Wednesday, May 2, 2012

Do Not Call

telemarketing (Photo credit: Stitch)
Do you remember the "Do Not Call" registry to stop unwanted telemarketing calls?  When that registry became active, I registered my phone number right away.  In fact, I just verified that my phone number was registered on the Do Not Call List on July 1, 2003.  It was so nice to have an end to unwanted telemarketers calling the house constantly.

Being on the list worked great for several years.  More and more, however, it just seems that companies are just ignoring the list and coming up with whatever technique they can to get around it.  I double checked the official Do Not Call website, and according to the site the only organizations that can call are charities, political organizations, and business that you have a business relationship.

I constantly am receiving calls from charitable organizations.  I do not mind that so much, and I know that they are just doing their job, but when I say that I am not in a position to make a charitable donation at this time, then that should end the call.  Now that we are in an election year, I imagine there will be a constant barrage of robocalls.  I know there were prior to the primary.

Unfortunately, I have been getting a lot of unwanted calls from businesses these days.  People calling me to tell me they will be in the neighborhood giving free estimates on new windows and wanting to stop by to give me an estimate.  No, I do not want you to come by and I am on the Do Not Call list.  If I wanted to get an estimate on windows I would have called you.  Leave me the hell alone.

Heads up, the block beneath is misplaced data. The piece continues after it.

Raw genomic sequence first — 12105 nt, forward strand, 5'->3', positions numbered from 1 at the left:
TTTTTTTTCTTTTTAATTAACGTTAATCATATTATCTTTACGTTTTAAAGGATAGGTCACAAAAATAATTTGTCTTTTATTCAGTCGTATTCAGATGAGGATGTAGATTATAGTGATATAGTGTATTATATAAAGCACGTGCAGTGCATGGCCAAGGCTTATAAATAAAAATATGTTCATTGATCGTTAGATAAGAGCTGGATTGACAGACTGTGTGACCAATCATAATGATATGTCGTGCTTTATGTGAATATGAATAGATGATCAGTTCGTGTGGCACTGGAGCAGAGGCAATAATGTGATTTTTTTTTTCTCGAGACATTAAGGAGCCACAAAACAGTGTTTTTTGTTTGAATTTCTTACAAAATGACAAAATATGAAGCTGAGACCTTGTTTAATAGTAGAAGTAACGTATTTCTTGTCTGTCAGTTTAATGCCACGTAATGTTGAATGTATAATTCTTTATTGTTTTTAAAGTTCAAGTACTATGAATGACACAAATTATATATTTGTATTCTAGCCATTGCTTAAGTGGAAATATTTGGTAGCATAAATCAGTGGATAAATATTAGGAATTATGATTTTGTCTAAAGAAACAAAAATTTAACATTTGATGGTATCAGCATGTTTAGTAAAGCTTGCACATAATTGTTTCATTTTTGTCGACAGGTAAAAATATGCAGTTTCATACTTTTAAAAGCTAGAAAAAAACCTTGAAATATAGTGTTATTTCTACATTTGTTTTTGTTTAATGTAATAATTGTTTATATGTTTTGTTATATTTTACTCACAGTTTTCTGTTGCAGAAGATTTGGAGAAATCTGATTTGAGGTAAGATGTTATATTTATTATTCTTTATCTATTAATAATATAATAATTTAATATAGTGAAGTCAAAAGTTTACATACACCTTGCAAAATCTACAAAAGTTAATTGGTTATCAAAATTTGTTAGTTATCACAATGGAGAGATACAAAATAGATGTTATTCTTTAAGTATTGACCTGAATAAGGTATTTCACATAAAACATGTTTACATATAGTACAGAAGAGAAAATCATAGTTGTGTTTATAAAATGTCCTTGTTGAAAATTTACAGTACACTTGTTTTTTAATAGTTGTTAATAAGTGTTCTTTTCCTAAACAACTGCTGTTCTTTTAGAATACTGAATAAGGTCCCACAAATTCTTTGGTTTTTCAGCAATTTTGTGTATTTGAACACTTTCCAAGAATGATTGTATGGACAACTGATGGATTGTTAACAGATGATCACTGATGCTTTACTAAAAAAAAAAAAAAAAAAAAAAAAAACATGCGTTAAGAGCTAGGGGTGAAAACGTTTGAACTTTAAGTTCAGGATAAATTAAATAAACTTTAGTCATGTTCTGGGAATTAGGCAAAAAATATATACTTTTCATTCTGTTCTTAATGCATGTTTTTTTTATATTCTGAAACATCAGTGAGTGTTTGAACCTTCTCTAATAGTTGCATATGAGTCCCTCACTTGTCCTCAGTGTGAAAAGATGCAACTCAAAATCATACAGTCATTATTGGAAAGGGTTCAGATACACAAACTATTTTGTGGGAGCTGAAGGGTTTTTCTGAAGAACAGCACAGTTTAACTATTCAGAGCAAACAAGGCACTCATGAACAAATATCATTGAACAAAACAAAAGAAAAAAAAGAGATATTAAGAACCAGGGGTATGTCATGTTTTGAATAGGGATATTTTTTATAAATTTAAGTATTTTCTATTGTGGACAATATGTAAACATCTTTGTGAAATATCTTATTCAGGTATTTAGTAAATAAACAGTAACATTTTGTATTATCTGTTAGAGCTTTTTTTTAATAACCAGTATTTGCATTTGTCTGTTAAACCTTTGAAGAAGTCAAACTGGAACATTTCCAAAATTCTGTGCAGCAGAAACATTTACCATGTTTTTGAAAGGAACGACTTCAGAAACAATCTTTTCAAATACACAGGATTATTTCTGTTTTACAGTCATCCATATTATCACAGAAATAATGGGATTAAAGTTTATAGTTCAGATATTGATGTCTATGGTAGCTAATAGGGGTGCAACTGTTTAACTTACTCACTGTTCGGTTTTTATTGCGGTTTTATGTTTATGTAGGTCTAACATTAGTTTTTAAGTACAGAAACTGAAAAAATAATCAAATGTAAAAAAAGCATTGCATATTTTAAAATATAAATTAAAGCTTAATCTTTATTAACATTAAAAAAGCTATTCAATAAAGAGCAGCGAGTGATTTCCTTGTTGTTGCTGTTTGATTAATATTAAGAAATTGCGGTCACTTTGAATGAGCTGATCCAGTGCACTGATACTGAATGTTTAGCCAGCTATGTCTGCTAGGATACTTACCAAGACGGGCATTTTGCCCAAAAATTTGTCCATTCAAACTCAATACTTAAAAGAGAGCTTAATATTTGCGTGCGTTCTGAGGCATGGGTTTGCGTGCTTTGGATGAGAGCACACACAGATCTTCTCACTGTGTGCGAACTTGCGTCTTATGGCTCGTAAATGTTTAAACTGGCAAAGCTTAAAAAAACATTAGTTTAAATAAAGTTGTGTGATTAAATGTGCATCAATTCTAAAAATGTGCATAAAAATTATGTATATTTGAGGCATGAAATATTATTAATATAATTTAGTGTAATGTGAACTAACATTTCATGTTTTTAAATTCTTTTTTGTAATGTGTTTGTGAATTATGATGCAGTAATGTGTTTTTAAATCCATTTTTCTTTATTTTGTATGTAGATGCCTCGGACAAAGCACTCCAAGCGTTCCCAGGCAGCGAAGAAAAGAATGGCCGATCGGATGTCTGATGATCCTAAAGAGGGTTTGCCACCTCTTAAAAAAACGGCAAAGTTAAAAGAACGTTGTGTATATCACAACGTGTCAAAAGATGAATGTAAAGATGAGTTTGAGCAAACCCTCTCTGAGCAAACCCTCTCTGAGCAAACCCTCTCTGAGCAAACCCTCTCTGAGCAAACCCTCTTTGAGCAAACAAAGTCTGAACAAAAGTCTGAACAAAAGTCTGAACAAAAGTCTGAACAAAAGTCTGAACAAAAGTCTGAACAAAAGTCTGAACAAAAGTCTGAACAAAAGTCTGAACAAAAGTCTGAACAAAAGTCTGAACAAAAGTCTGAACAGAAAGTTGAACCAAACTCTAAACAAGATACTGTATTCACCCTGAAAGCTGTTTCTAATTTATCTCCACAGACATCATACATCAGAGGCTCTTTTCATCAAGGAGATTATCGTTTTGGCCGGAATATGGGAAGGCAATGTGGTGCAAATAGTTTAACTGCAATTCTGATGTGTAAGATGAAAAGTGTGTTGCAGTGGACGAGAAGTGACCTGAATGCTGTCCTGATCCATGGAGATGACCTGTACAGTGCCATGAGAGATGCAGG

Take tonight for instance.  I had a flat tire after work so I dropped my car off at NTB to get a couple new tires.  I was expecting their call, so when the phone rang, I answered.  It was not NTB.  The lady on the other end of the line proceeded to launch into a spiel about my electrical energy supply company.  The conversation went something like this:

Me: I am on the Do Not Call List

Her: I am not a solicitor.  I am a customer service representative

Me: Do I currently do business with you?

Her: I don't believe so.

Me: Then it sounds like you are trying to sell me on a new electrical supplier.  Good night. click

Yeah, I know I don't have to answer the phone when these idiots call.  But, like I said, I was expecting a phone call, and unfortunately, the caller ID isn't very clear on the phone where I was sitting so I had to answer this particular call.  Since I was already in a bad mood from changing a tire and needing two new tires, I was more than happy to treat the caller rudely.

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  1. Don't bother telling them you are on the Do Not Call List or asking questions. Just tell them you are going to file a complaint with the FCC - and then do so: - the directions for filing a complaint are about halfway down the page.

    I don't get a lot of unsolicited calls from businesses - I have an unlisted number - but when I do, I say I am filing a complaint and they hang up very fast!

  2. I did end up filing the complaint

  3. I know! You can also do the age old trick of asking the solicitor for her home phone number, and when they sit down for dinner so you can call her back then!

    PLU from Sunny South Florida

  4. I hear you.. not a week goes by when I don't get one of those "make money from home!" or "fire your boss" calls.. I usually report them but I got tired of it as it doesn't seem to stop them. I suppose the FTC has far too many complaints to investigate and the companies know that.

  5. It sound's like telemarketer and we should avoid it call or confront it.



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